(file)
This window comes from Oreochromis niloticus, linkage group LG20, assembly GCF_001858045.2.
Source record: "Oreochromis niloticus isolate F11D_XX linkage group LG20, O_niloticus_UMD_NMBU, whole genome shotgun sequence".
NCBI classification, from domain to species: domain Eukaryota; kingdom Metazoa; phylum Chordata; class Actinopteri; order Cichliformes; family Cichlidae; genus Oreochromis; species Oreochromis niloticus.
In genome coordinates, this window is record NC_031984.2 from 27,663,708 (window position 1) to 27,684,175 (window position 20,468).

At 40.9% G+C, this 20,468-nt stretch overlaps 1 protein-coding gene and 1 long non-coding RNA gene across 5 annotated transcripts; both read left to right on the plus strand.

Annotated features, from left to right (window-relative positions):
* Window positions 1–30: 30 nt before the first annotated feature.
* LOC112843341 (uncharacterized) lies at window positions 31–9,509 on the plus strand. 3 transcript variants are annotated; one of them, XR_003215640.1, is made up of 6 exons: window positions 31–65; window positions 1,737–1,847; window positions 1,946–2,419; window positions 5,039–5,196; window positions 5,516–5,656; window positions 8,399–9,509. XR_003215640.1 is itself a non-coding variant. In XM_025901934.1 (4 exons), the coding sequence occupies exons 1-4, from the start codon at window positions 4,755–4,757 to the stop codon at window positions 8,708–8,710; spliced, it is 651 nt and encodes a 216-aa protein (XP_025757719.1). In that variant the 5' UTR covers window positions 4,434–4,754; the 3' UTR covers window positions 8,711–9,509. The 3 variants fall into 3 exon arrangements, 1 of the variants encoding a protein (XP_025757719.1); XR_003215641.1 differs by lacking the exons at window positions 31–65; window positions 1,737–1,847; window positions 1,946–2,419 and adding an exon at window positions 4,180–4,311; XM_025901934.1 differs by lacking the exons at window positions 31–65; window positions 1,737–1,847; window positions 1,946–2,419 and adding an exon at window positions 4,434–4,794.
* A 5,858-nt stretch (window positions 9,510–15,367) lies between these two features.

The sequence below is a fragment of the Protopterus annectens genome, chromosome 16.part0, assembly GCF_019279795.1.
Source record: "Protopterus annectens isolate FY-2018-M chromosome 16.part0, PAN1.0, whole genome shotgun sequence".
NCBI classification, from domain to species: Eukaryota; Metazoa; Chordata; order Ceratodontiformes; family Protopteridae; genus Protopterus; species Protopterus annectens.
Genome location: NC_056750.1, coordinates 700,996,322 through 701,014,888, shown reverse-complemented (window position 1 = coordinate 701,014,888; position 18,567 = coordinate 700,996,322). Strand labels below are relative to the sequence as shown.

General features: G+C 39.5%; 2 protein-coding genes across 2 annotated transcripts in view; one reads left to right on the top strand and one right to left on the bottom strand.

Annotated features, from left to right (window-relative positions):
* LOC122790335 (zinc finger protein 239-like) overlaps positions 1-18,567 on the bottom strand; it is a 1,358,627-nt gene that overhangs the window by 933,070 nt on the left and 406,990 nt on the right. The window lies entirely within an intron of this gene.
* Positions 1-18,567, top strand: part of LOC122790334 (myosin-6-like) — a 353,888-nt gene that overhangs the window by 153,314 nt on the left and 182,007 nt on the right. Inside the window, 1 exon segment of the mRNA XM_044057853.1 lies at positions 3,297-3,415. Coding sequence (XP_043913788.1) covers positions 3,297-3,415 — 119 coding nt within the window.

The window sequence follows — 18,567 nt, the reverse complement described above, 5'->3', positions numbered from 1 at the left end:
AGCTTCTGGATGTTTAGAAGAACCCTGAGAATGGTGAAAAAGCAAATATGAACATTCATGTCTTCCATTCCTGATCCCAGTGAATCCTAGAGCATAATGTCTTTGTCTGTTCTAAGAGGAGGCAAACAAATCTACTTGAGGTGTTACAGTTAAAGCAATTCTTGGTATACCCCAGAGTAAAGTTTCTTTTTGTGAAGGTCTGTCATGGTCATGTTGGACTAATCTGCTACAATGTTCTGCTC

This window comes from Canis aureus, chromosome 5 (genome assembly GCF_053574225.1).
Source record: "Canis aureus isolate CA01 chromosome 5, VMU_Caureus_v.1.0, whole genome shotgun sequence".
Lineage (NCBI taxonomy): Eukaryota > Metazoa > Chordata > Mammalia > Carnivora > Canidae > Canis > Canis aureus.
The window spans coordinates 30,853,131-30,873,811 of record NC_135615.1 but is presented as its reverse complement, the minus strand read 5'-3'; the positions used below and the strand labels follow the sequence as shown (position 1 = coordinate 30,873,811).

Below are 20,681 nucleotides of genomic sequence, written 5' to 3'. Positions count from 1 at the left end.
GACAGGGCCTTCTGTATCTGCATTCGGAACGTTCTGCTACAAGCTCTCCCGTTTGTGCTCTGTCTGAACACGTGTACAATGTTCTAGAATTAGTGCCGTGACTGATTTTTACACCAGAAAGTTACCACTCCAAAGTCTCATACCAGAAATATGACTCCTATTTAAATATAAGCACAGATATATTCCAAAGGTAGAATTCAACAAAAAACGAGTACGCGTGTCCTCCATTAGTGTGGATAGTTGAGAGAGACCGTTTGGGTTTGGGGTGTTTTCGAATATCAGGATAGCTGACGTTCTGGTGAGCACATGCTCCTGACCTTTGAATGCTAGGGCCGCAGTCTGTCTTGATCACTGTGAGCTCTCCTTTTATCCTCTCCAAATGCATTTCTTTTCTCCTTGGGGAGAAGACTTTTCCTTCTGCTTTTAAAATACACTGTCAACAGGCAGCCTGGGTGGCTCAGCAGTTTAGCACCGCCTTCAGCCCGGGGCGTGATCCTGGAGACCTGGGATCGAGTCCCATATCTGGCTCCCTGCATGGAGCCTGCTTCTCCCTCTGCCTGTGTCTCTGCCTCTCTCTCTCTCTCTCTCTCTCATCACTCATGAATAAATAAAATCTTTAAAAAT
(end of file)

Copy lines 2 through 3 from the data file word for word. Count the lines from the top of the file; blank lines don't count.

Source record: "Oreochromis niloticus isolate F11D_XX linkage group LG20, O_niloticus_UMD_NMBU, whole genome shotgun sequence".
NCBI classification, from domain to species: domain Eukaryota; kingdom Metazoa; phylum Chordata; class Actinopteri; order Cichliformes; family Cichlidae; genus Oreochromis; species Oreochromis niloticus.